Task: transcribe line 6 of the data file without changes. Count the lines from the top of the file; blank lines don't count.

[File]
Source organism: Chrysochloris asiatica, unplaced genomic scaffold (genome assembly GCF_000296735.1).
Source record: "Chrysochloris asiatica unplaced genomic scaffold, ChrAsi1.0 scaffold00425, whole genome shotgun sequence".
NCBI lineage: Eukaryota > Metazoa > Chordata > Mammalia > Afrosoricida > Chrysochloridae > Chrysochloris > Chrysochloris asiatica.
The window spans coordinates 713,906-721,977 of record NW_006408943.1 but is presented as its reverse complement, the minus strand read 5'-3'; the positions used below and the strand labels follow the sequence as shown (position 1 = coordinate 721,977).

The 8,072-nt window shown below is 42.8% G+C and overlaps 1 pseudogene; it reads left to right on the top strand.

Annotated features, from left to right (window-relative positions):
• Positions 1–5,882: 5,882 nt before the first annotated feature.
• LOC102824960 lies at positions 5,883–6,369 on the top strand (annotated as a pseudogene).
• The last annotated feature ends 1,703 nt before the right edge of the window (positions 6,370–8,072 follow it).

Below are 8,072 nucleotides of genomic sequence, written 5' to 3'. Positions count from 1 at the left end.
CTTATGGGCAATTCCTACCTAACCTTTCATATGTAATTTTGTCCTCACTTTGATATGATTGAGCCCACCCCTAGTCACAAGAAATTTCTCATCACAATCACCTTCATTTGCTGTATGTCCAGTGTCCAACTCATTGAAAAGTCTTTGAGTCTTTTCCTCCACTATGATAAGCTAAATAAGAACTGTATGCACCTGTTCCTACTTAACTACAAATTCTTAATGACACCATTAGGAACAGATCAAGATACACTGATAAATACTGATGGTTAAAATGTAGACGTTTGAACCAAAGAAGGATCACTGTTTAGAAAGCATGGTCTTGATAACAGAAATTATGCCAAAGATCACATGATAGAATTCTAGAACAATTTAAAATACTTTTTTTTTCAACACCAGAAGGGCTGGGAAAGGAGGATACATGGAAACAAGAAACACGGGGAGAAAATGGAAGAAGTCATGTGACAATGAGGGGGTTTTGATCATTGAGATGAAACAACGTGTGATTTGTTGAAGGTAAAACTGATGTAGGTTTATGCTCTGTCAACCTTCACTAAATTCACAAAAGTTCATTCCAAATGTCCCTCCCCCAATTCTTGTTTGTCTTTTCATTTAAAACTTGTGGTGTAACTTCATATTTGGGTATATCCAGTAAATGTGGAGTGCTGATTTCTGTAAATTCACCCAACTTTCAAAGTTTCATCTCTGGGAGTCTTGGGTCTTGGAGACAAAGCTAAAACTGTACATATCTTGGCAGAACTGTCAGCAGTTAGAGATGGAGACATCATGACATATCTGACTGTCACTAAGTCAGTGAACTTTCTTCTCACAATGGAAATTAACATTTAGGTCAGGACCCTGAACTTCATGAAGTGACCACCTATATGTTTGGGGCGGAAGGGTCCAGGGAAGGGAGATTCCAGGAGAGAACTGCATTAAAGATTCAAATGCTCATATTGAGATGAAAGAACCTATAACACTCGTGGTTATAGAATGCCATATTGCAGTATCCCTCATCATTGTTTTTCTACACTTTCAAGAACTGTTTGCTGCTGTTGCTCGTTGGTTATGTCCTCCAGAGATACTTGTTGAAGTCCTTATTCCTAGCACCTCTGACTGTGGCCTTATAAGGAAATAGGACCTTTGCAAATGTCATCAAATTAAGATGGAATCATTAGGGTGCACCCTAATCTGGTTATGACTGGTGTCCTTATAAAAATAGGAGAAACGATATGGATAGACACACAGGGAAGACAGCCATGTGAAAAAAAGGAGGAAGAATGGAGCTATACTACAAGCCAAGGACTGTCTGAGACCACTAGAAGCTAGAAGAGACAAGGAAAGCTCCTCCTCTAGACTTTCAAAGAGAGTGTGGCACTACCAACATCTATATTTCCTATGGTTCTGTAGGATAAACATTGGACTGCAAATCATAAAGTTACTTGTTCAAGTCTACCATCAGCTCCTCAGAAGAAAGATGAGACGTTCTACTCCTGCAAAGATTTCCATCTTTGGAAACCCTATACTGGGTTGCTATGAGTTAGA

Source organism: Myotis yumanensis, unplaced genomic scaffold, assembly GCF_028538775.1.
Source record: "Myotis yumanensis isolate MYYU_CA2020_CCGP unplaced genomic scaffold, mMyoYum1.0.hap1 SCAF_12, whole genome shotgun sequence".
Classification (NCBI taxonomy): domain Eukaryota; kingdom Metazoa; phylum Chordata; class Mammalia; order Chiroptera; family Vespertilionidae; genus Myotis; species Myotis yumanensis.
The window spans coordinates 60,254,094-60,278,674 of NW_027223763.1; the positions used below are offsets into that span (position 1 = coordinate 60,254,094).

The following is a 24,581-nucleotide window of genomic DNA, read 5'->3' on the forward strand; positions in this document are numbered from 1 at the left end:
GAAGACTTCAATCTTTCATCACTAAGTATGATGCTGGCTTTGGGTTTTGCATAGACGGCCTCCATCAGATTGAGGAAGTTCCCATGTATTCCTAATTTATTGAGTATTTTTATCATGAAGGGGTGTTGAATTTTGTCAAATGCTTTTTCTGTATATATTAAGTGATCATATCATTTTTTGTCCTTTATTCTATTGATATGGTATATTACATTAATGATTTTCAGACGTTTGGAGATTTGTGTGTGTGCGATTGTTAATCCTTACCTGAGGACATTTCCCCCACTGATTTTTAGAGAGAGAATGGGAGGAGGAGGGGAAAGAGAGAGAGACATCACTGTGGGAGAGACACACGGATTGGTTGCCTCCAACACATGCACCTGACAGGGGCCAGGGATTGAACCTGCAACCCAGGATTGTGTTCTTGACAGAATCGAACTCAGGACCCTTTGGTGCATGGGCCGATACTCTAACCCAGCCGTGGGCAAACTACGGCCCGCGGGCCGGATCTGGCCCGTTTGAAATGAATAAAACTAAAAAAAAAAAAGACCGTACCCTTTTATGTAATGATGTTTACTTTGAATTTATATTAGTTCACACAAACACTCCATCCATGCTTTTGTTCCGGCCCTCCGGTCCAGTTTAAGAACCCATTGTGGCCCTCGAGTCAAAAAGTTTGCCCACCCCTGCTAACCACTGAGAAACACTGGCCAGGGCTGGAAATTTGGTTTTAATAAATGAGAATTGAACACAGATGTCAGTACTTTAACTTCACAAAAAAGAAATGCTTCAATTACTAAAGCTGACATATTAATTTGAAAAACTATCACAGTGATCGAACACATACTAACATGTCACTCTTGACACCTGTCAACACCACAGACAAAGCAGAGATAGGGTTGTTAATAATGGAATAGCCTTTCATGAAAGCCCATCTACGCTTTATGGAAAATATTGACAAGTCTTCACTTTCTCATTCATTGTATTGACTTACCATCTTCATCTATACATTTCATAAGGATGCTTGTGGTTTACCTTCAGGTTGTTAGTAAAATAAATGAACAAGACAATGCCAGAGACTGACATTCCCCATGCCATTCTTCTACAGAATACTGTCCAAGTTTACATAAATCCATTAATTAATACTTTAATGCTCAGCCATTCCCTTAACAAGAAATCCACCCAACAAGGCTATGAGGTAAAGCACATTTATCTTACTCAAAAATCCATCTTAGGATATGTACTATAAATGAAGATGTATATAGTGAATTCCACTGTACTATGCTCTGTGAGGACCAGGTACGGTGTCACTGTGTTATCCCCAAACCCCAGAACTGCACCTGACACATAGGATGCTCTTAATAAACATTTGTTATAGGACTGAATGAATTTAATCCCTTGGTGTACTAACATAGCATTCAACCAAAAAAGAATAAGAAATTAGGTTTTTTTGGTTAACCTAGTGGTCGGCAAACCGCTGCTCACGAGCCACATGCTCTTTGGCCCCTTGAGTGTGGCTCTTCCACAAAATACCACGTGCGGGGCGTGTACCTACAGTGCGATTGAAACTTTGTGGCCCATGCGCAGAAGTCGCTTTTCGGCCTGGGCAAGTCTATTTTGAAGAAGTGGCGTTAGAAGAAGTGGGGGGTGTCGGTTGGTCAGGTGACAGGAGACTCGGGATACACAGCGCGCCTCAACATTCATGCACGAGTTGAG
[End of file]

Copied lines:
Annotated features, from left to right (window-relative positions):